During a trip to Singapore in 2018, Ankit Parasher, co-founder of DipTab Ventures run intra-city logistics platform LetsTransport, found himself short of money as his card stopped working. Being used to credit card payments, he assumed he would withdraw money as and when needed instead of traveling with foreign currency.
“My card stopped working and I had very little cash. I had to borrow money for almost a week to survive,” Parasher recalls.
In a Quora post, soon after the Singapore experience, Parasher recounted how his bank’s relationship manager and the branch manager said that the issue would be addressed in “five business days”. It was then he realised that being a premium customer for banks did not guarantee better experience or better resolution of issues.
Former LetsTransport brand manager Udita Pal faced a similar issue when she lost her credit card ahead of a trip to Hong Kong and could not get a replacement for 15 days.
Their experiences got Parasher and Pal thinking about a fintech play that would address the challenges of business transactions in foreign currency. In January last year, they incorporated Poziom Ventures, which is building a neo banking platform called Salt.pe that aims to help SMBs ( small and medium businesses) avoid banking pain points, especially when dealing with foreign currency.
Having managed finance and capital requirements for driver partners and clients at LetsTransport, Parasher, who exited LetsTransport in August last year, says he wants to make banking accessible for SMBs.
But, how does one pivot from building and running a logistics platform to solving problems in banking?
Parasher believes his time at LetsTransport has prepared him to take on the challenge. “Every business to business (B2B) company is a finance company by default in the specific field. At LetsTransport we were working on logistics but we also worked with the ecosystem for drivers to start accepting payments into their bank accounts,” Parasher says.
He adds that the company has witnessed the kind of change financial inclusion can bring about, especially when those driving vehicles on rent can take loans to buy their own.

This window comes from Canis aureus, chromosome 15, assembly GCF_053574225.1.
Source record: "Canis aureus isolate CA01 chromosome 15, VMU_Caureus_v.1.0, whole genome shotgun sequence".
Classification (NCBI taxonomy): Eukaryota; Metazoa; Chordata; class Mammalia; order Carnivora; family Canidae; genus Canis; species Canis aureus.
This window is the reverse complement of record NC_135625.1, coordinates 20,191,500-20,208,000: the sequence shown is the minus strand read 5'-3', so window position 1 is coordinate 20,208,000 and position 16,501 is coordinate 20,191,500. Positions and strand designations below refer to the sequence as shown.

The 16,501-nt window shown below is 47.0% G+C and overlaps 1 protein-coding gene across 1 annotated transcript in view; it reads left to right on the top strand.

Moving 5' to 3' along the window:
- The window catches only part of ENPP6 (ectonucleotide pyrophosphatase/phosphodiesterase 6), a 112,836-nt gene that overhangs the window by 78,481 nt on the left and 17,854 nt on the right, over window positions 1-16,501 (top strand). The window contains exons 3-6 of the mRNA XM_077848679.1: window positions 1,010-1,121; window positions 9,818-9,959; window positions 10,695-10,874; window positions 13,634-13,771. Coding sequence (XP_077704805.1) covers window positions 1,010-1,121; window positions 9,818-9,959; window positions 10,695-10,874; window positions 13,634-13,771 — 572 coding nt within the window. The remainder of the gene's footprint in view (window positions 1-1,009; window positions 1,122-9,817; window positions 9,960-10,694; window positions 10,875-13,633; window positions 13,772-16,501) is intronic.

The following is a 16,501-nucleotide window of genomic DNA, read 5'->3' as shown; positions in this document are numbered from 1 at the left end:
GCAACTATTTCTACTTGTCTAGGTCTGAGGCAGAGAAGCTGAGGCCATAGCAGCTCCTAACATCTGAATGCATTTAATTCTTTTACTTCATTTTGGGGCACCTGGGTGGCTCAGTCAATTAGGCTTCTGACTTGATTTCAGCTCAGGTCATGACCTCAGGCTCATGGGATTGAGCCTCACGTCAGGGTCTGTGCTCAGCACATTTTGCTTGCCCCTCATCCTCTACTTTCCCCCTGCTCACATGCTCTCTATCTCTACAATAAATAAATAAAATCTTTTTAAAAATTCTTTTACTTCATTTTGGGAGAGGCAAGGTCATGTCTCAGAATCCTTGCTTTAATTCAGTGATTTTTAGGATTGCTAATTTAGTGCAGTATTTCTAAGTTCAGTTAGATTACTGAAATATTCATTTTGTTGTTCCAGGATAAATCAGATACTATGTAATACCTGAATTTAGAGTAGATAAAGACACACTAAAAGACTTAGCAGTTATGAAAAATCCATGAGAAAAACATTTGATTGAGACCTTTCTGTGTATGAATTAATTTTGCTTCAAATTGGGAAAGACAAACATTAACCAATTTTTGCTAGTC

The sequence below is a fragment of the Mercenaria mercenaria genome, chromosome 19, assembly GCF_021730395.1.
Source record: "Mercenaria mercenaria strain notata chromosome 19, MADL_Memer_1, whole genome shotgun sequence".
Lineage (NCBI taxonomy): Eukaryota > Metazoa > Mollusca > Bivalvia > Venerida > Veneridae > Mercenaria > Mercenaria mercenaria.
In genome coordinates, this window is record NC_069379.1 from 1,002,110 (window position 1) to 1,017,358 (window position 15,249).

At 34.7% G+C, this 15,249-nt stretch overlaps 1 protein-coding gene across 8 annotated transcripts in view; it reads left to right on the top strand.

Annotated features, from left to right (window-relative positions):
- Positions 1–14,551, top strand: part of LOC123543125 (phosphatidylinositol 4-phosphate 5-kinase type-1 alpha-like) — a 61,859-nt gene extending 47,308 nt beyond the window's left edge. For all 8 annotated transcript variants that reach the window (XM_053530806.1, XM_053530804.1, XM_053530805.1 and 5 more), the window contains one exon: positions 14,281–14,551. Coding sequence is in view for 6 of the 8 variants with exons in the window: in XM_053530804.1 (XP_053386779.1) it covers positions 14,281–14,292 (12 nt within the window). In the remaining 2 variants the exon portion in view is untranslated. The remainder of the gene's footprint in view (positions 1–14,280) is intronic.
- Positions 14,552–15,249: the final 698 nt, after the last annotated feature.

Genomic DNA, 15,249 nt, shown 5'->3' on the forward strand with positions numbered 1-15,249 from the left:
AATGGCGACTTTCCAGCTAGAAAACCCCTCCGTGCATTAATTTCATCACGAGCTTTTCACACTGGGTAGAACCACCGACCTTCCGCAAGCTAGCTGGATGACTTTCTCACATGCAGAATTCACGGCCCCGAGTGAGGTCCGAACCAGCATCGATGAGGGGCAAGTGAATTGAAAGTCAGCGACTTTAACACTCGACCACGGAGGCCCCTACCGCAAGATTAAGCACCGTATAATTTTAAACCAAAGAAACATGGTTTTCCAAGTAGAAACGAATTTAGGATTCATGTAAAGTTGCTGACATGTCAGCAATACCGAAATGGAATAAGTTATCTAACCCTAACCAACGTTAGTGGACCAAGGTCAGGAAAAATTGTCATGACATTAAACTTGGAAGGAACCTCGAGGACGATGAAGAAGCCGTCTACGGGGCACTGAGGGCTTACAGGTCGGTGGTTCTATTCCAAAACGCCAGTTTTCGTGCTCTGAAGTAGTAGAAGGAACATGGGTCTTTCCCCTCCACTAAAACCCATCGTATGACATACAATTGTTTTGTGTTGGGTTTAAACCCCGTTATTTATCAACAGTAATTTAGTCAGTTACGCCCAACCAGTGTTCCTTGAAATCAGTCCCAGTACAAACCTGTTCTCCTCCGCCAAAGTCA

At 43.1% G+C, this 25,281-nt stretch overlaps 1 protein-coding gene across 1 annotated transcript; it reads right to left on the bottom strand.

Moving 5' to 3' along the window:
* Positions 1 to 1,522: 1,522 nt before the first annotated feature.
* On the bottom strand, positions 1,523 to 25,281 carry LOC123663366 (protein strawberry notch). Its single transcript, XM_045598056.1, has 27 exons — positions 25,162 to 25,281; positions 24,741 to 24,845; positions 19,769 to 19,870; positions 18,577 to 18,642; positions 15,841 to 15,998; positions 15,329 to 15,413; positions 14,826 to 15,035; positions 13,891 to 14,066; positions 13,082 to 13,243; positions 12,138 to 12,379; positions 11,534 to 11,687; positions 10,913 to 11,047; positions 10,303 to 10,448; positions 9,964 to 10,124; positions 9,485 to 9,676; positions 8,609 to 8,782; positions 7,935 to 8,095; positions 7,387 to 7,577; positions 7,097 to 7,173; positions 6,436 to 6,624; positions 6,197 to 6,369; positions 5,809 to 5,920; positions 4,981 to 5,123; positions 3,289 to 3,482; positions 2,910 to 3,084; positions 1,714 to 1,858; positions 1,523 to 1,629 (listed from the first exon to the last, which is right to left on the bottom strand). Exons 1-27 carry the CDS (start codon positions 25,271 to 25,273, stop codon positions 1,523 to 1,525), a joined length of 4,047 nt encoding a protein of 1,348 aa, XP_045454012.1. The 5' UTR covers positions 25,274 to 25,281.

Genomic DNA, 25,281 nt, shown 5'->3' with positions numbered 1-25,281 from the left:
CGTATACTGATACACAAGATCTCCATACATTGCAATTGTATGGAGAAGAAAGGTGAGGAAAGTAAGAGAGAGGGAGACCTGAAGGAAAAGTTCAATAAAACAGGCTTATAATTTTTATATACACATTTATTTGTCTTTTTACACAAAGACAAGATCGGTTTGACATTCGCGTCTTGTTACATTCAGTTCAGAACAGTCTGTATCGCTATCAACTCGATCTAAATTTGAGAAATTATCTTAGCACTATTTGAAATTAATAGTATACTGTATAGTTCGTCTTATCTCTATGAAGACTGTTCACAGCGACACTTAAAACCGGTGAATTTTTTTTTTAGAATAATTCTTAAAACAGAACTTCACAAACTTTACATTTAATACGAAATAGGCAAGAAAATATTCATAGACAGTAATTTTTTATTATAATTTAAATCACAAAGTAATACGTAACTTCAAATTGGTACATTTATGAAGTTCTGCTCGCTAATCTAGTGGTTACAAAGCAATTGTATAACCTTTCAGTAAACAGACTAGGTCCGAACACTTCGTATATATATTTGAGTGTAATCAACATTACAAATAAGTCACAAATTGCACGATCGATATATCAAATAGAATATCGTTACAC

“We will start with servicing traders who are in the import and export business and need to pay clients outside of India or receive money from clients outside,” he says.
The company will also expand its services to freelancers who receive payments from companies outside India as well as services companies such as BPOs that work with companies in other markets.
The product, which is in pilot mode with select clients, will launch in April 2021. Poziom Ventures is also in talks with early stage investors to raise its first round of equity capital. For now, Salt.pe offers transaction facilities, virtual and physical cards for businesses as well as online wallets.
“Cross-border payments is a regulated market and since the Indian rupee is restricted for free trading, the complexities of managing the process becomes difficult. If you look at the amount of business activity in import and export in trade, it can be overwhelming and that is where we will start with,” Parasher says.
Neo banking is gaining momentum as companies and individuals across the world continue to adopt digital banking solutions.
According to research by Zion Market, the global neo bank and challenger bank market was estimated at $18.6 billion in 2018 and is expected to generate $394.6 billion by 2026. The predicted CAGR for the sector is nearly 46.5% between 2019 to 2026.
However, there cannot be enough neo banks, Parasher says.
“We are working with bank and non bank partners for API (application programming interface) integration and will be building our product for customer end, banks and client efficiencies,” he says.
For now, ease of cross border transactions is what the company promises SMBs.